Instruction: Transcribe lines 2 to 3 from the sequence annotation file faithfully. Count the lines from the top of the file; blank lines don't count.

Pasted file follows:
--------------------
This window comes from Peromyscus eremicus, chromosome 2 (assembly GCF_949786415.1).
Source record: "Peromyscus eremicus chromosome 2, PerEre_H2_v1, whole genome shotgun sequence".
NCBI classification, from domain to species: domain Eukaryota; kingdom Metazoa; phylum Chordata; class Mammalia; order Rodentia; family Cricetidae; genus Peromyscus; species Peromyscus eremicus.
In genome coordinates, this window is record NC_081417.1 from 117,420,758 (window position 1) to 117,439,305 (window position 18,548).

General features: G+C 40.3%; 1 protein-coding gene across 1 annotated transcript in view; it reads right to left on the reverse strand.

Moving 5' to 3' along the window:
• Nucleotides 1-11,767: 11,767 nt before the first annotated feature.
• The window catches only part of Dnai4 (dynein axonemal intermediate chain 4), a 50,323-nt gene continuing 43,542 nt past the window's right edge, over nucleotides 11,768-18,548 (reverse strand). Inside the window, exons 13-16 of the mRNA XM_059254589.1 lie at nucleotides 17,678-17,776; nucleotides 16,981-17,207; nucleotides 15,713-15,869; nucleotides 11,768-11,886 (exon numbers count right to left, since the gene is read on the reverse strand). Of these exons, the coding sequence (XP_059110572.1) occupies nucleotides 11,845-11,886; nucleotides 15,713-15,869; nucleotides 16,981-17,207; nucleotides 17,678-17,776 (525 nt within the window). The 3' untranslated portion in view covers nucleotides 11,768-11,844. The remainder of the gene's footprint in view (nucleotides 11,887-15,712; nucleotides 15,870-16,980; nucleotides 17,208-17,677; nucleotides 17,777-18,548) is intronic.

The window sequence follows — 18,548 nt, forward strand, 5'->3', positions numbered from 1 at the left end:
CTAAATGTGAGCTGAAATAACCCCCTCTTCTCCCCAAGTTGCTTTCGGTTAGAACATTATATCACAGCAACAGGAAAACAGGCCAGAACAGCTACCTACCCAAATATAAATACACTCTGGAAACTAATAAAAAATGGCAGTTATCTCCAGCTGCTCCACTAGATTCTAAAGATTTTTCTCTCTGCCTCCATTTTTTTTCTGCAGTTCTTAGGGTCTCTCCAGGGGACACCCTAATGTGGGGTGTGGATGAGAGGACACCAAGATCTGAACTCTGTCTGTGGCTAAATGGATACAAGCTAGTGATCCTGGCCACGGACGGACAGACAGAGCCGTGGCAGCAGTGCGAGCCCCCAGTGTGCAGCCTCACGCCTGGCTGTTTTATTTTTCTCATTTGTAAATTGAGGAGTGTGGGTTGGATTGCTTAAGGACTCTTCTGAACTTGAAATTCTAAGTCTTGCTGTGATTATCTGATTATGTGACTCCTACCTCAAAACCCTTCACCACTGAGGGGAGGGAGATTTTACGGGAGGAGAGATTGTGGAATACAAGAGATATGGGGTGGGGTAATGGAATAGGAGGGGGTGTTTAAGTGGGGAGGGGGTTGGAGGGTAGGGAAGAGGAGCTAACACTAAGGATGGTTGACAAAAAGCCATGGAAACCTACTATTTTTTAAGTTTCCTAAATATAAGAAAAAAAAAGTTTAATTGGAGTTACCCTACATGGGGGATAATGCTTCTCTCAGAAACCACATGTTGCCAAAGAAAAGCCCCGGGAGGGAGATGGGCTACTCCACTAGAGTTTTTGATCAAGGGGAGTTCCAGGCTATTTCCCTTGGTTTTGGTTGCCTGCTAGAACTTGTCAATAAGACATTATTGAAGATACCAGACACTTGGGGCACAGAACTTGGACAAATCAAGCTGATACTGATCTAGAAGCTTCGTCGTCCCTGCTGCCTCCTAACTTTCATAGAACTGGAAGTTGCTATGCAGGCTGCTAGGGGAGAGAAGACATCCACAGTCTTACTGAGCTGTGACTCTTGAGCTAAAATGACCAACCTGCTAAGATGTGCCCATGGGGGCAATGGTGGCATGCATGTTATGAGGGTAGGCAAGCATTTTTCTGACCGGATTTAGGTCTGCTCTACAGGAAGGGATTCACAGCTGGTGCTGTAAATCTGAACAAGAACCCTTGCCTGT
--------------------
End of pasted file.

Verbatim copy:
Source record: "Peromyscus eremicus chromosome 2, PerEre_H2_v1, whole genome shotgun sequence".
NCBI classification, from domain to species: domain Eukaryota; kingdom Metazoa; phylum Chordata; class Mammalia; order Rodentia; family Cricetidae; genus Peromyscus; species Peromyscus eremicus.